announcement

Check our homepage for new, visually rich, fast and immersive experiences!

Don't You Know What a Palate Cleanser is? Find it Out Here

What is a Palate Cleanser?
Palate cleansers act as buffer foods between strong and gentle flavors, preventing the former from overpowering the latter. We'll take a look at what palate cleansers actually are, and how they work.
Tastessence Staff
Last Updated: Mar 26, 2018
Did You Know?
Plain drinking water is the cheapest, most readily available, and versatile palate cleanser.
Does your chocolate cake taste like the beef burgundy that you had before it? If it does, then there surely is a problem. But before you decide to chuck it out of the window, do consider using a palate cleanser.

Palate cleansers, as the name suggests, are used to cleanse the tongue off the taste of certain strong-flavored foods before you can dig into the mild-flavored ones. Unlike what you might imagine, they aren't special chemicals, but are instead just ordinary food items which possess the specialized ability to remove the effects of strong flavors from the tongue.

In the following sections, we shall find out what a palate cleanser is, and how it works. We shall also discover what foods are good palate cleansers.
What is a Palate Cleanser?
Palate cleanser
A palate cleanser is a neutral-flavored food element that is used to cleanse the palate in between different flavors. What it does is, it removes the residual taste of a strongly-flavored meal that one has had previously, before one can enjoy another relatively milder-flavored one.
Palate cleansers are commonly used when enjoying a meal comprising multiple cuisines. They have historically been used in cultures where meals are traditionally rich in a variety of flavors. Commonly known palette cleansers include bread, sorbet, pickles, apple, grapefruit, etc.
Why Do You Need a Palate Cleanser?
The human tongue contains a number of tiny taste buds. Each taste bud is made up of a basal and supporting cells, that help maintain around 50 gustatory receptor cells. These are specialized cells that are stimulated by the chemical makeup of the different types of food that we ingest. When one of the primary tastes―sweet, salty, bitter, sour, spicy, etc.―activates these gustatory cells, a signal is sent to the gustatory region of the cerebral cortex, which the brain interprets as that particular taste or flavor.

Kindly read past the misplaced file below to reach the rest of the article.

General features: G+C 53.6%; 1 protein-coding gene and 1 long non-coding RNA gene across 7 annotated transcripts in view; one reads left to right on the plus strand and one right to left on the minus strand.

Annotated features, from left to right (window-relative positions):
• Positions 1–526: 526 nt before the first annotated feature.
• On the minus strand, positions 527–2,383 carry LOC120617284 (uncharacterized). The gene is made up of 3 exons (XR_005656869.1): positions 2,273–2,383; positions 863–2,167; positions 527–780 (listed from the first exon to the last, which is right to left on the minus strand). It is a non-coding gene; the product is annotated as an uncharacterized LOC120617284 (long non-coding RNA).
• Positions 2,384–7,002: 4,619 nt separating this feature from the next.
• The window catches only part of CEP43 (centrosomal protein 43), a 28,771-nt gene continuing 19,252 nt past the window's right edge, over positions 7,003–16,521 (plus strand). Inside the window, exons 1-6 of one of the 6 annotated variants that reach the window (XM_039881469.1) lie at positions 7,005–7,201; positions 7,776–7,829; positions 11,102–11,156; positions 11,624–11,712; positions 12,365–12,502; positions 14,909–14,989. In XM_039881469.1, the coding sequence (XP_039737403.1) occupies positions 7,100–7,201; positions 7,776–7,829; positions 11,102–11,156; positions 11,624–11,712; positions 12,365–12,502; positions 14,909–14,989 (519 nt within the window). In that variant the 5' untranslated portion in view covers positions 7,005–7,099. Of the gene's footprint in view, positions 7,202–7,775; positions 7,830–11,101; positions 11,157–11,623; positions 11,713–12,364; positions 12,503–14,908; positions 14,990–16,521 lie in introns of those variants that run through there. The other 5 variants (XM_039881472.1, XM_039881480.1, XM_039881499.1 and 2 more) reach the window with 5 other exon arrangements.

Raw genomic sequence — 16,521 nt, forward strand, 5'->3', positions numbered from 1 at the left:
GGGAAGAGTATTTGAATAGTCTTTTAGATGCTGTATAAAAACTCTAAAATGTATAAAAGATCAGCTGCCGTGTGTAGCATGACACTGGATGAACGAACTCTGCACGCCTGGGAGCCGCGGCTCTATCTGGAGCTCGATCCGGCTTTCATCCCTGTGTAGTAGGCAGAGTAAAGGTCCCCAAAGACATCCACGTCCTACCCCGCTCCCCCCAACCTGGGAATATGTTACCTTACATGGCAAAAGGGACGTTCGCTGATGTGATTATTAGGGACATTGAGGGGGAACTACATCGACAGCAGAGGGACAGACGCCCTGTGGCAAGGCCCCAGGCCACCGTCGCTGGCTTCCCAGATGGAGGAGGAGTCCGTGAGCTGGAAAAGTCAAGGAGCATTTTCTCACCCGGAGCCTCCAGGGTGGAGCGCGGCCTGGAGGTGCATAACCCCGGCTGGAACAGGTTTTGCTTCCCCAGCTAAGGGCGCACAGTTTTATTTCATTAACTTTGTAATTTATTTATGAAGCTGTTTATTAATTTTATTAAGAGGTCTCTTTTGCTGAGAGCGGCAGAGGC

Modern foods can be a brutal concoction of a variety of different flavors. Some of these foods have flavors that are so strong and/or so many in number, that they literally overload the taste buds and the gustatory region of the brain. The strong sensation of taste brought on by these flavors tends to linger on even after that particular food item has been completely ingested. As a result, the taste of other milder foods that one has subsequently gets overshadowed by it.

For example, one may fail to appreciate the gentle and soothing taste of a fruit-cake following the barrage on his/her taste bud brought upon from eating a spicy Mexican dish. In such cases, a palate cleanser can be used in between the high-flavored dish and the low-flavored one to remove the taste of the former, and allow one to better experience the latter.
Good Palate Cleansers
Many different food items are known for their palate cleansing abilities. Some are more effective than others when used with certain foods. Hence, in the following section, a generic classification of various palate cleansers is presented, distinguished from each other based on their typical uses.
For Beer and Wine Tasting
Water crackers
Water crackers
They say wine tasting and identification is a skilled art form. But even the most skilled artist needs to use an appropriate palate cleanser before he/she can move on to taste the next glass of wine. Plain unsalted water crackers and breads work perfectly for this purpose.

After one is done tasting a particular glass of wine, one can cleanse his/her palette off its flavor by chewing on a few crackers or slices of bread, and then wash them down with clear mineral water. This enables one to better appreciate and identify the subtle differences between one flavor of wine from another.
For Rich and Exotic Food
Pickled ginger
Pickled ginger
Rich food items such as dark chocolates and exotic ones such as sushi contain flavors that may be too overpowering, and thus prevent one from enjoying other subtler foods. In such cases, an acidic palate cleanser, such as pickled ginger can work wonders. Typically, it is used while sampling different types of sushi. For food items rich in garlic, a few drops of undiluted lemon juice can do the job of palate cleansing.
For Fatty and Spicy Foods
Scoops of mango sorbet
Scoops of mango sorbet
The flavors of foods which are high in fats, such as beef or pork, are best cleansed with the help of sorbets. For those who don't know, sorbets are actually frozen desserts made from sweetened and flavored water. There are a number of sorbet palate cleanser recipes that one could try out, including tomato, sweet lemon, lime, and melon. For very spicy foods, a sweet food item such as ice cream or other dairy products are known to be good palette cleansers.
For Multi-cuisines
Fresh salad
Fresh salad
For multi-cuisine meals, salads can be used as great palate cleansers in between courses. However, it is important to keep the salad light by not using strong and pungent spices such as pepper in it. Also, for an effective cleansing, cream dressing must be avoided. Lettuce, celery, cucumber, and tomatoes act as very good palate cleansers, and must definitely be included in the salad.
Thus, several different food items are capable of acting as palate cleansers. Using them between different foods and drinks will help you experience, both, strong and mild flavors properly, and therefore appreciate the taste of the meal in its entirety.